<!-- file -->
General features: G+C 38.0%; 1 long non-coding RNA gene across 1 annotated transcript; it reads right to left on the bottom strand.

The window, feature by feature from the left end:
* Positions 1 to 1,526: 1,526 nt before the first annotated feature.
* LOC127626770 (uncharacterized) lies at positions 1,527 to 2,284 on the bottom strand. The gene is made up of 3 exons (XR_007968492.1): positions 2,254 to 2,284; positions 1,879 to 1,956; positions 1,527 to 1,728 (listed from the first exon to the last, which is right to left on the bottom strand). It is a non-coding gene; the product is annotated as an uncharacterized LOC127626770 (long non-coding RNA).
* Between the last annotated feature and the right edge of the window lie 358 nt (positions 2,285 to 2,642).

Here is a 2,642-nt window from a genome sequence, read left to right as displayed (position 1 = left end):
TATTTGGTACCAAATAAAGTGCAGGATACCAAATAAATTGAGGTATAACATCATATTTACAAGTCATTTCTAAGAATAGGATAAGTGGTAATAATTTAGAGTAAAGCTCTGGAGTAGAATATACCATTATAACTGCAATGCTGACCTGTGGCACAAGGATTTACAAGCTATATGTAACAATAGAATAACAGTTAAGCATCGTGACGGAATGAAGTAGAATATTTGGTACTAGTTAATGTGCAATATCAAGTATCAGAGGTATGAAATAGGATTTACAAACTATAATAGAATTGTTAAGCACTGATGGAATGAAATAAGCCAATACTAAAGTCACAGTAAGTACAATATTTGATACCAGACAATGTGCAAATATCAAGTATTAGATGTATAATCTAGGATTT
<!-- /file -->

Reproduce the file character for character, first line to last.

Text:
General features: G+C 38.0%; 1 long non-coding RNA gene across 1 annotated transcript; it reads right to left on the bottom strand.

The window, feature by feature from the left end:
* Positions 1 to 1,526: 1,526 nt before the first annotated feature.
* LOC127626770 (uncharacterized) lies at positions 1,527 to 2,284 on the bottom strand. The gene is made up of 3 exons (XR_007968492.1): positions 2,254 to 2,284; positions 1,879 to 1,956; positions 1,527 to 1,728 (listed from the first exon to the last, which is right to left on the bottom strand). It is a non-coding gene; the product is annotated as an uncharacterized LOC127626770 (long non-coding RNA).
* Between the last annotated feature and the right edge of the window lie 358 nt (positions 2,285 to 2,642).

Here is a 2,642-nt window from a genome sequence, read left to right as displayed (position 1 = left end):
TATTTGGTACCAAATAAAGTGCAGGATACCAAATAAATTGAGGTATAACATCATATTTACAAGTCATTTCTAAGAATAGGATAAGTGGTAATAATTTAGAGTAAAGCTCTGGAGTAGAATATACCATTATAACTGCAATGCTGACCTGTGGCACAAGGATTTACAAGCTATATGTAACAATAGAATAACAGTTAAGCATCGTGACGGAATGAAGTAGAATATTTGGTACTAGTTAATGTGCAATATCAAGTATCAGAGGTATGAAATAGGATTTACAAACTATAATAGAATTGTTAAGCACTGATGGAATGAAATAAGCCAATACTAAAGTCACAGTAAGTACAATATTTGATACCAGACAATGTGCAAATATCAAGTATTAGATGTATAATCTAGGATTT